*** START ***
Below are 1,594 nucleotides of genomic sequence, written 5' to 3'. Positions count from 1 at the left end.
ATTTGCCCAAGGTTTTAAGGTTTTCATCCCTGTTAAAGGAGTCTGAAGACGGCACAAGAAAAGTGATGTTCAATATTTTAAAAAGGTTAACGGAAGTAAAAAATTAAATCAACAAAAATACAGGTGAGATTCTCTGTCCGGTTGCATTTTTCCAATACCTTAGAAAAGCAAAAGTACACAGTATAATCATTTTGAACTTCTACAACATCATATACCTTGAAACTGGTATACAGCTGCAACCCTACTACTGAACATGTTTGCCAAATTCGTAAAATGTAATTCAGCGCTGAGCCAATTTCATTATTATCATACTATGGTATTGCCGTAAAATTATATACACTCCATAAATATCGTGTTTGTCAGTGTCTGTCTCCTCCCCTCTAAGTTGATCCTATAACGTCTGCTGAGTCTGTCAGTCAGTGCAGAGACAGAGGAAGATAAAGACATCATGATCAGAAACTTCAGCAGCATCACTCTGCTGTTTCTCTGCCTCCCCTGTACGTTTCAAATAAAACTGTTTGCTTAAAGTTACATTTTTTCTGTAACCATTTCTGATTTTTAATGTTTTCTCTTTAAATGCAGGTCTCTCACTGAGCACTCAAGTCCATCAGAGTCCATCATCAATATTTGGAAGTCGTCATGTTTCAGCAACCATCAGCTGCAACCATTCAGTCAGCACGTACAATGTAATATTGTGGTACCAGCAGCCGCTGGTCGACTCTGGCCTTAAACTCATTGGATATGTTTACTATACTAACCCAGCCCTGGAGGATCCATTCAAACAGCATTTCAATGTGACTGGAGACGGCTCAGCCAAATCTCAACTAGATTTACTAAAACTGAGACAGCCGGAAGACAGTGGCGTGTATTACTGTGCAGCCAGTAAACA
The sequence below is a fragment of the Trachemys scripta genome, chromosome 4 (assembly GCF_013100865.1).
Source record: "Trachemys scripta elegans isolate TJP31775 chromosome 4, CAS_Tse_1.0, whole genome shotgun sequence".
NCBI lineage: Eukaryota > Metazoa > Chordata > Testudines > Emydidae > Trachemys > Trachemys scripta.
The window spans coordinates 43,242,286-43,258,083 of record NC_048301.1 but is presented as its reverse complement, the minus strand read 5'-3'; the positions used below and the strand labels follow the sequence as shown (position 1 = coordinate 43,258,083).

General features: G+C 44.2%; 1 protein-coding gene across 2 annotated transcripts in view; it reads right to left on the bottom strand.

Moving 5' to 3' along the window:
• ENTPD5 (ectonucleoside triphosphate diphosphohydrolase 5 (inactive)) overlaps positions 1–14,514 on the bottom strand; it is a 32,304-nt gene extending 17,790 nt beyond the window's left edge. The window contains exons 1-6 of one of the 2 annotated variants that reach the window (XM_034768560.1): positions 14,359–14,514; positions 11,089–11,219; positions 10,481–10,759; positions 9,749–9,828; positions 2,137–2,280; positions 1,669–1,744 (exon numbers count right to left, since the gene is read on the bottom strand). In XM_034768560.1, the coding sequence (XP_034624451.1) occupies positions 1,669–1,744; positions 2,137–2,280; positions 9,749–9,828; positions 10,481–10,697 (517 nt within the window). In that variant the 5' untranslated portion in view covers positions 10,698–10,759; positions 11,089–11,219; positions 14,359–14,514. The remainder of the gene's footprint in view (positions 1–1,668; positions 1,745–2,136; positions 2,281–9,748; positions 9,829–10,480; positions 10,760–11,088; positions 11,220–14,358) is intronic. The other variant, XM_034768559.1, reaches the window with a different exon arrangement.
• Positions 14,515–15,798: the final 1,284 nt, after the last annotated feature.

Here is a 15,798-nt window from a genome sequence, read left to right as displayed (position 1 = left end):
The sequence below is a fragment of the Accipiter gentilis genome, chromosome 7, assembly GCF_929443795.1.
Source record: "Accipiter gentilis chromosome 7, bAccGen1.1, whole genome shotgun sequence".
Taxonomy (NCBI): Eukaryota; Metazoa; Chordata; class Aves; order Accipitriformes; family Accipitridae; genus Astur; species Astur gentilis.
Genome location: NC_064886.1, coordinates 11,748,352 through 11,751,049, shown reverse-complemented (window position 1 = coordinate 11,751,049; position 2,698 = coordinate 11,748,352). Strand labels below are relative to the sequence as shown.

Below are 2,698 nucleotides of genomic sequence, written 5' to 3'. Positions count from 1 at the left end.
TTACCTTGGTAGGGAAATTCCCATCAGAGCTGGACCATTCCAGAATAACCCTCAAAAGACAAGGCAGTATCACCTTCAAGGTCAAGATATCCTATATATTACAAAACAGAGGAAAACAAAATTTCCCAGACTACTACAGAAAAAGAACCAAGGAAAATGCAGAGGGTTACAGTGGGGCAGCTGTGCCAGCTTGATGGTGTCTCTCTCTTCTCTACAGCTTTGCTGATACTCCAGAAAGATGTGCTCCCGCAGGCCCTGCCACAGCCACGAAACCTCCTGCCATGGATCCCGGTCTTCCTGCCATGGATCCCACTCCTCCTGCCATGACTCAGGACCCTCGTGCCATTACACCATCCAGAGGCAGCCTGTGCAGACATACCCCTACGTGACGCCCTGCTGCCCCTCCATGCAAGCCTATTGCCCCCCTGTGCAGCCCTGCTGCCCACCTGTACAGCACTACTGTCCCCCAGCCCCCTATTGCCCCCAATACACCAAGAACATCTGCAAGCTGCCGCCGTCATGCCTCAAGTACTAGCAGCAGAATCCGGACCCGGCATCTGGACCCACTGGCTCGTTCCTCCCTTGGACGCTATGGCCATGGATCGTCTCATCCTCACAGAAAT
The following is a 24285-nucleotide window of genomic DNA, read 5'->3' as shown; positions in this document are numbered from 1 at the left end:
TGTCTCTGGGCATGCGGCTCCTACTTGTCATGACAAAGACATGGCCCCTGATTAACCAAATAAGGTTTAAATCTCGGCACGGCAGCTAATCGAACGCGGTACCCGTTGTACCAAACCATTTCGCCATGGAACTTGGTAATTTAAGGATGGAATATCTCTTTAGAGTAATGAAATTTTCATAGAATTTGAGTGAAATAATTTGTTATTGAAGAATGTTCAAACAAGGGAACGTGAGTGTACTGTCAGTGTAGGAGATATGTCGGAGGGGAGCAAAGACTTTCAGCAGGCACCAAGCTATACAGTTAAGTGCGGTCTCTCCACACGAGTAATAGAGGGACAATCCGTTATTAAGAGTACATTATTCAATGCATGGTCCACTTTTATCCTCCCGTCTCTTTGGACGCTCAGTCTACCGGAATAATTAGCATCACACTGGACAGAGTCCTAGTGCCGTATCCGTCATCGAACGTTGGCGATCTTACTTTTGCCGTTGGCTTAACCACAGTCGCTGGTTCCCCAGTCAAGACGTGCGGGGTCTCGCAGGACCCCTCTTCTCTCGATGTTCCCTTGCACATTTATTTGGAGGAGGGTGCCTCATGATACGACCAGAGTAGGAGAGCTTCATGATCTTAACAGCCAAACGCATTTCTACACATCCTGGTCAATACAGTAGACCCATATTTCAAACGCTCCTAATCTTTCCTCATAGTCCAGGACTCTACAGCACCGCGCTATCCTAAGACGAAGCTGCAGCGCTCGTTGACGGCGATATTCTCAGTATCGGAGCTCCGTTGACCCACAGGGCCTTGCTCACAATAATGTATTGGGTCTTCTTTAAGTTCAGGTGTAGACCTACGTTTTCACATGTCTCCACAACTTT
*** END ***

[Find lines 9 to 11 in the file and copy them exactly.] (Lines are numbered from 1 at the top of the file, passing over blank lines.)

• ENTPD5 (ectonucleoside triphosphate diphosphohydrolase 5 (inactive)) overlaps positions 1–14,514 on the bottom strand; it is a 32,304-nt gene extending 17,790 nt beyond the window's left edge. The window contains exons 1-6 of one of the 2 annotated variants that reach the window (XM_034768560.1): positions 14,359–14,514; positions 11,089–11,219; positions 10,481–10,759; positions 9,749–9,828; positions 2,137–2,280; positions 1,669–1,744 (exon numbers count right to left, since the gene is read on the bottom strand). In XM_034768560.1, the coding sequence (XP_034624451.1) occupies positions 1,669–1,744; positions 2,137–2,280; positions 9,749–9,828; positions 10,481–10,697 (517 nt within the window). In that variant the 5' untranslated portion in view covers positions 10,698–10,759; positions 11,089–11,219; positions 14,359–14,514. The remainder of the gene's footprint in view (positions 1–1,668; positions 1,745–2,136; positions 2,281–9,748; positions 9,829–10,480; positions 10,760–11,088; positions 11,220–14,358) is intronic. The other variant, XM_034768559.1, reaches the window with a different exon arrangement.
• Positions 14,515–15,798: the final 1,284 nt, after the last annotated feature.

Here is a 15,798-nt window from a genome sequence, read left to right as displayed (position 1 = left end):